Email fatigue is real. It’s an issue that’s increased with so many employees working remotely. One recent survey found that 38 percent of office workers cited “email fatigue” as being a likely reason to push them to leave their jobs. So how do you cut through the fog of email fatigue and communicate your message to employees in a clear, concise way?
Watch our full episode of Benefits below for tips on clearly communicating to your employees or keep reading to learn specific HR email tips to improve your communications.
Your employees are inundated with emails every day. You want your emails to make them stop in their tracks and learn more. Keep your subject lines short and keep them clear. If your employees don’t learn anything else from what you’re emailing them, what’s the one takeaway you have for them? Because, if they don’t open the email, they’re not going to learn any of the secondary messages. Mailchimp recommends subject lines be between 9 and 60 characters.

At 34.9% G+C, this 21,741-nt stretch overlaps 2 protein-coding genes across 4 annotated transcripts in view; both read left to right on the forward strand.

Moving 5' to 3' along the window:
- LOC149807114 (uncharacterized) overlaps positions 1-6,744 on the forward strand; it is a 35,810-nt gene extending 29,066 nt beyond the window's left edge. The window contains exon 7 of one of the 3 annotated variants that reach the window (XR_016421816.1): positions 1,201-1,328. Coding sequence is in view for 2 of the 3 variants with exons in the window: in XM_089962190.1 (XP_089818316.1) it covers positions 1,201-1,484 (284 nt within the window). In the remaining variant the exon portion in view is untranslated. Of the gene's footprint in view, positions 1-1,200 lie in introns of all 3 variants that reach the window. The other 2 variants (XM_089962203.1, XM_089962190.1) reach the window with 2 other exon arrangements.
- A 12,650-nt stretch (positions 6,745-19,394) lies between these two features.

Clear calls to action
If you are going to catch your employees’ eyes as they move through their inbox, it needs to be for a worthwhile purpose. Have a clear call to action in mind before you start writing the email. What is it that you want the employees to do after reading the email? What do you want them to know?
If there are actions to take, consider providing a numbered list so it’s easier to digest and easier to follow each step. Graphics may help, too.
Break down your employee recipients into smaller groups, such as by specific teams if there is messaging specific to their needs.
Have fun (again, when possible)
Inject some personality in your emails! Keep the message clear and concise doesn’t mean that you have to write like a robot either. Sprinkle in emojis here or there. Include a GIF when appropriate that will give your employees something to talk about. This tactic may not always be appropriate, but identify opportunities when it is.
Would you like to learn more about writing engaging communications? Check out our cheat sheet below.
The information in this blog post is for educational purposes only. It is not legal or tax advice. For legal or tax advice, you should consult your own counsel.